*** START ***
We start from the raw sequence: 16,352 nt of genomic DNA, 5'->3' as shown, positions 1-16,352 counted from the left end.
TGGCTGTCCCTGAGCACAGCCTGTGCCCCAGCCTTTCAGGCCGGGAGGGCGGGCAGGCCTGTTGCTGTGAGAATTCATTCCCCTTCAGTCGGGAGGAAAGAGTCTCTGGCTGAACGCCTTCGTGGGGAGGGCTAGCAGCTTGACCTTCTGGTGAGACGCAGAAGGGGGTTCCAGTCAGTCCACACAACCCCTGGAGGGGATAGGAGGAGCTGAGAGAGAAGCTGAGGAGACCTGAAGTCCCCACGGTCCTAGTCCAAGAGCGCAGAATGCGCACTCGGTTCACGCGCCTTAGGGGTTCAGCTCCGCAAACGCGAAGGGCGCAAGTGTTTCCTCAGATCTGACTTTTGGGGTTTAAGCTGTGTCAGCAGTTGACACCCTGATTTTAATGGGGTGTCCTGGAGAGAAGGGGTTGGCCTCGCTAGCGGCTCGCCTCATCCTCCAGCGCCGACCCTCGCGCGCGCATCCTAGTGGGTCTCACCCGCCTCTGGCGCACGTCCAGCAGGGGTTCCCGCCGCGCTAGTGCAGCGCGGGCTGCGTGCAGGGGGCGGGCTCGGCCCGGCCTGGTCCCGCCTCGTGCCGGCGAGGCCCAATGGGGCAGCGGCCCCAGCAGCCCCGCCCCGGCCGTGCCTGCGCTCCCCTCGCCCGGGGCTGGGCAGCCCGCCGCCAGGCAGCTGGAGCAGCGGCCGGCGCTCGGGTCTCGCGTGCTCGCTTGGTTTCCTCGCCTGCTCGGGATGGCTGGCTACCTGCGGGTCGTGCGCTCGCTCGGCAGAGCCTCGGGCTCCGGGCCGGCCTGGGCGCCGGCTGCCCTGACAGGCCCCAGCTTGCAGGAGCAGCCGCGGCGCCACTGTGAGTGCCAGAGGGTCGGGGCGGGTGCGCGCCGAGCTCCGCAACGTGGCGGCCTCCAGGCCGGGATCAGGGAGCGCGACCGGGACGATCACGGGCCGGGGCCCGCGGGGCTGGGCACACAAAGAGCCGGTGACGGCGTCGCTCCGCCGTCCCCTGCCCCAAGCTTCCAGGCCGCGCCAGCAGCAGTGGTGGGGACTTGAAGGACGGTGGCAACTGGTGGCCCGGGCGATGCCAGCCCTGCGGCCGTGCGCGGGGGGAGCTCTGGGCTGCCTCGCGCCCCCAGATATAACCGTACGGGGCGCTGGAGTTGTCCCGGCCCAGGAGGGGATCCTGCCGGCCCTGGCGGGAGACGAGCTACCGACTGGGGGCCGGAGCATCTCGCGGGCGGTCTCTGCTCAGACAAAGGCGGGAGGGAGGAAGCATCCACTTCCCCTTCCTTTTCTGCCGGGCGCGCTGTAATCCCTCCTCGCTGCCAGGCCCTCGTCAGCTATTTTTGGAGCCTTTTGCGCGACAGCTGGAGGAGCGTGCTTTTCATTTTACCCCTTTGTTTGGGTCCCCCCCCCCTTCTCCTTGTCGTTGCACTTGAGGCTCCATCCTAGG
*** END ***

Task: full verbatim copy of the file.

We start from the raw sequence: 16,352 nt of genomic DNA, 5'->3' as shown, positions 1-16,352 counted from the left end.
TGGCTGTCCCTGAGCACAGCCTGTGCCCCAGCCTTTCAGGCCGGGAGGGCGGGCAGGCCTGTTGCTGTGAGAATTCATTCCCCTTCAGTCGGGAGGAAAGAGTCTCTGGCTGAACGCCTTCGTGGGGAGGGCTAGCAGCTTGACCTTCTGGTGAGACGCAGAAGGGGGTTCCAGTCAGTCCACACAACCCCTGGAGGGGATAGGAGGAGCTGAGAGAGAAGCTGAGGAGACCTGAAGTCCCCACGGTCCTAGTCCAAGAGCGCAGAATGCGCACTCGGTTCACGCGCCTTAGGGGTTCAGCTCCGCAAACGCGAAGGGCGCAAGTGTTTCCTCAGATCTGACTTTTGGGGTTTAAGCTGTGTCAGCAGTTGACACCCTGATTTTAATGGGGTGTCCTGGAGAGAAGGGGTTGGCCTCGCTAGCGGCTCGCCTCATCCTCCAGCGCCGACCCTCGCGCGCGCATCCTAGTGGGTCTCACCCGCCTCTGGCGCACGTCCAGCAGGGGTTCCCGCCGCGCTAGTGCAGCGCGGGCTGCGTGCAGGGGGCGGGCTCGGCCCGGCCTGGTCCCGCCTCGTGCCGGCGAGGCCCAATGGGGCAGCGGCCCCAGCAGCCCCGCCCCGGCCGTGCCTGCGCTCCCCTCGCCCGGGGCTGGGCAGCCCGCCGCCAGGCAGCTGGAGCAGCGGCCGGCGCTCGGGTCTCGCGTGCTCGCTTGGTTTCCTCGCCTGCTCGGGATGGCTGGCTACCTGCGGGTCGTGCGCTCGCTCGGCAGAGCCTCGGGCTCCGGGCCGGCCTGGGCGCCGGCTGCCCTGACAGGCCCCAGCTTGCAGGAGCAGCCGCGGCGCCACTGTGAGTGCCAGAGGGTCGGGGCGGGTGCGCGCCGAGCTCCGCAACGTGGCGGCCTCCAGGCCGGGATCAGGGAGCGCGACCGGGACGATCACGGGCCGGGGCCCGCGGGGCTGGGCACACAAAGAGCCGGTGACGGCGTCGCTCCGCCGTCCCCTGCCCCAAGCTTCCAGGCCGCGCCAGCAGCAGTGGTGGGGACTTGAAGGACGGTGGCAACTGGTGGCCCGGGCGATGCCAGCCCTGCGGCCGTGCGCGGGGGGAGCTCTGGGCTGCCTCGCGCCCCCAGATATAACCGTACGGGGCGCTGGAGTTGTCCCGGCCCAGGAGGGGATCCTGCCGGCCCTGGCGGGAGACGAGCTACCGACTGGGGGCCGGAGCATCTCGCGGGCGGTCTCTGCTCAGACAAAGGCGGGAGGGAGGAAGCATCCACTTCCCCTTCCTTTTCTGCCGGGCGCGCTGTAATCCCTCCTCGCTGCCAGGCCCTCGTCAGCTATTTTTGGAGCCTTTTGCGCGACAGCTGGAGGAGCGTGCTTTTCATTTTACCCCTTTGTTTGGGTCCCCCCCCCCTTCTCCTTGTCGTTGCACTTGAGGCTCCATCCTAGG